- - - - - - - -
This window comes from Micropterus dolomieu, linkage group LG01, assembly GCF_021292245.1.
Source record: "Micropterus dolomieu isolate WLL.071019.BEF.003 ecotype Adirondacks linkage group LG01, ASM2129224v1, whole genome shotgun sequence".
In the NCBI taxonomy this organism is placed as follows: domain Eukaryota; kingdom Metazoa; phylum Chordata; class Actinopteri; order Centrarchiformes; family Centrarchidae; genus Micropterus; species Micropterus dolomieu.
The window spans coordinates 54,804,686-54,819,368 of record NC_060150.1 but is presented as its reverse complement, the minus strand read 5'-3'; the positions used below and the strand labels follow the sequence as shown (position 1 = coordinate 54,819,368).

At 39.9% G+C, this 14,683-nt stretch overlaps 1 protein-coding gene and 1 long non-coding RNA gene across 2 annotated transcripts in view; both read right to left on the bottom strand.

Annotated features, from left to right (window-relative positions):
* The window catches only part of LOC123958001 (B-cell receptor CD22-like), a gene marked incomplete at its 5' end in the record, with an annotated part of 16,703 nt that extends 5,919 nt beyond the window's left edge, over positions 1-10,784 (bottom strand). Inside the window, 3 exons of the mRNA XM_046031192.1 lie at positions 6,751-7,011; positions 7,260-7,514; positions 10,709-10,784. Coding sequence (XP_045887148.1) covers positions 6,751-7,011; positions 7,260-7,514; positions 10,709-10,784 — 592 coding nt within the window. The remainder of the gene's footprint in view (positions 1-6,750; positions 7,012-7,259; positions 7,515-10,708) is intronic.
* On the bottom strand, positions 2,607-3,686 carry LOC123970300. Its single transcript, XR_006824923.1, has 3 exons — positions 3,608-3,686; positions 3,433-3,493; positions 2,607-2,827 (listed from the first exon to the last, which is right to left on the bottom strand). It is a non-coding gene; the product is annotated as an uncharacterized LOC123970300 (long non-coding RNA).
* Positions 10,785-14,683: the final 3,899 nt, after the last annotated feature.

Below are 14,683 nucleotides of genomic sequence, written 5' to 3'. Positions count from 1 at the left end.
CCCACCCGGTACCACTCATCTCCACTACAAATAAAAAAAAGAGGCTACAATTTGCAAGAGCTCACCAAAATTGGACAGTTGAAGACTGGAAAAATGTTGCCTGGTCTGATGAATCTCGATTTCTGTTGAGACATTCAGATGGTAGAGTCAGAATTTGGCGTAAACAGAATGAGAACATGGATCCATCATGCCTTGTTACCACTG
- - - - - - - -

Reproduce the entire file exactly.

This window comes from Micropterus dolomieu, linkage group LG01, assembly GCF_021292245.1.
Source record: "Micropterus dolomieu isolate WLL.071019.BEF.003 ecotype Adirondacks linkage group LG01, ASM2129224v1, whole genome shotgun sequence".
In the NCBI taxonomy this organism is placed as follows: domain Eukaryota; kingdom Metazoa; phylum Chordata; class Actinopteri; order Centrarchiformes; family Centrarchidae; genus Micropterus; species Micropterus dolomieu.
The window spans coordinates 54,804,686-54,819,368 of record NC_060150.1 but is presented as its reverse complement, the minus strand read 5'-3'; the positions used below and the strand labels follow the sequence as shown (position 1 = coordinate 54,819,368).

At 39.9% G+C, this 14,683-nt stretch overlaps 1 protein-coding gene and 1 long non-coding RNA gene across 2 annotated transcripts in view; both read right to left on the bottom strand.

Annotated features, from left to right (window-relative positions):
* The window catches only part of LOC123958001 (B-cell receptor CD22-like), a gene marked incomplete at its 5' end in the record, with an annotated part of 16,703 nt that extends 5,919 nt beyond the window's left edge, over positions 1-10,784 (bottom strand). Inside the window, 3 exons of the mRNA XM_046031192.1 lie at positions 6,751-7,011; positions 7,260-7,514; positions 10,709-10,784. Coding sequence (XP_045887148.1) covers positions 6,751-7,011; positions 7,260-7,514; positions 10,709-10,784 — 592 coding nt within the window. The remainder of the gene's footprint in view (positions 1-6,750; positions 7,012-7,259; positions 7,515-10,708) is intronic.
* On the bottom strand, positions 2,607-3,686 carry LOC123970300. Its single transcript, XR_006824923.1, has 3 exons — positions 3,608-3,686; positions 3,433-3,493; positions 2,607-2,827 (listed from the first exon to the last, which is right to left on the bottom strand). It is a non-coding gene; the product is annotated as an uncharacterized LOC123970300 (long non-coding RNA).
* Positions 10,785-14,683: the final 3,899 nt, after the last annotated feature.

Below are 14,683 nucleotides of genomic sequence, written 5' to 3'. Positions count from 1 at the left end.
CCCACCCGGTACCACTCATCTCCACTACAAATAAAAAAAAGAGGCTACAATTTGCAAGAGCTCACCAAAATTGGACAGTTGAAGACTGGAAAAATGTTGCCTGGTCTGATGAATCTCGATTTCTGTTGAGACATTCAGATGGTAGAGTCAGAATTTGGCGTAAACAGAATGAGAACATGGATCCATCATGCCTTGTTACCACTG